Currently, Facebook, a company that pays highly for Washington lobbying, is trying to swap the Biden administration. On what? That their upcoming blockchain-based payments project doesn’t put the financial system at risk. Even so, officials are still concerned. Facebook’s efforts to convince officials are running into the same old concerns regulators. This is even though Facebook has overhauled and rebranded their project.
The project aims to develop a worldwide network for super-fast payments. The global tech conglomerate is facing criticism from officials in the treasury department. They feel that the plan for the system could negatively impact the condition of the financial system. This is according to two people who briefed on the deliberations. They spoke up on the condition to remain anonymous and reflect a private conversation.
Biden administration officials are worried that the suggested new network could grow bigger than expected. Then, it would threaten the wider economy in the event of a crash. The network, known as Diem, is an independent association backed by Facebook. The two sources that while Diem is formally independent, its association with Facebook could have a dangerous effect. This is because Facebook can scale its products to appeal to billions of people everywhere.
The regulators are also concerned about an upcoming slew of projects, referred to as stablecoins. These tokens rely on the essential blockchain technology, but the value is pegged to a fiat currency. In most cases, it’s the US dollar. Diem and other such stablecoins aim to develop a system for instant financial transactions. They will do so by developing a coin or token. Users can digitally trade the token just about anywhere in the world.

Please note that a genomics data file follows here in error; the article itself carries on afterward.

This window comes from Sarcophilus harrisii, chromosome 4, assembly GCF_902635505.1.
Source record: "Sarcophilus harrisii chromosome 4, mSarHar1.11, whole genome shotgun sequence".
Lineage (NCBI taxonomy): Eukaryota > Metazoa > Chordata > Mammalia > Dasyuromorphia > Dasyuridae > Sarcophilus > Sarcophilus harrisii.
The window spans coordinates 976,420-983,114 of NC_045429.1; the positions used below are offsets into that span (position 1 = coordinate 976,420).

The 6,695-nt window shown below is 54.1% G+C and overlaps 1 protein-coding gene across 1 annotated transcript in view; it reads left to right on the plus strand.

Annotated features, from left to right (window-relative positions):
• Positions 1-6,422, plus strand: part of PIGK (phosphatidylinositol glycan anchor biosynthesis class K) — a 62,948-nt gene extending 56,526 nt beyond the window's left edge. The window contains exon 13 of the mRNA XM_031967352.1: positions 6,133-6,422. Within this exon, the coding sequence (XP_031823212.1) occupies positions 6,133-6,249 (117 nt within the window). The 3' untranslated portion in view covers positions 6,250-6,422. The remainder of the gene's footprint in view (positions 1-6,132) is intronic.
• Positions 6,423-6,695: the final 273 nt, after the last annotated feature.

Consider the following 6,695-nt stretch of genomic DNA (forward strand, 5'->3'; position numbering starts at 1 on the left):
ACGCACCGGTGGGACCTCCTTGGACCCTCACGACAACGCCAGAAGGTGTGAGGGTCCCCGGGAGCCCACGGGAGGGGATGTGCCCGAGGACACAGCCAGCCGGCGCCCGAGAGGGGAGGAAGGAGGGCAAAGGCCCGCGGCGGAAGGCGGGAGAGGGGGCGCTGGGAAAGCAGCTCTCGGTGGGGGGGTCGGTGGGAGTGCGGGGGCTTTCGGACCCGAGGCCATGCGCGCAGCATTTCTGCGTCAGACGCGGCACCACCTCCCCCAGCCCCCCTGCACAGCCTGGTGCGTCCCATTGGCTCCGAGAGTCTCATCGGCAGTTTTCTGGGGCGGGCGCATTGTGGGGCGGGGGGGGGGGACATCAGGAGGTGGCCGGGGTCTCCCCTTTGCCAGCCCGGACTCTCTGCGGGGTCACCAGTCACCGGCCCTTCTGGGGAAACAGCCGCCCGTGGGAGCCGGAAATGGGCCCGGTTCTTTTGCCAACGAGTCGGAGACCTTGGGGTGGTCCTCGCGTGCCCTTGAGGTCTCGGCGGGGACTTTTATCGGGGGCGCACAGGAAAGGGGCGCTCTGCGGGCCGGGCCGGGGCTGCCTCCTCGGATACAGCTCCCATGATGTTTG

So stablecoins aren’t the same thing as Bitcoin, the value of which isn’t tied to an external entity. Stablecoins have their values pegged to the major currencies that are currently being circulated. Because of this, proponents think that they’re more stable.
In this case, Diem’s value would be pegged to the US Dollar. They did so in hopes that it would make regulators less worried. After all, this is the fiat currency used to determine the value of investment portfolios.
On paper, it looks great. The theory is that pegging Diem to the USD will protect it from the crazy volatility that surrounds many cryptocurrencies. Critics say that digital currencies are prone to crashing whenever investors simply arbitrarily decide that it doesn’t hold value anymore. When Facebook launched the plan in 2019, it was called Libra and it wasn’t tied to a currency either.
To understand the argument, treasury officials are evaluating the immense growth of stablecoin projects like Tether. Experts warn that these could result in an alternative to the common banking system. This could be dangerous as it would be beyond the scope of US regulators.
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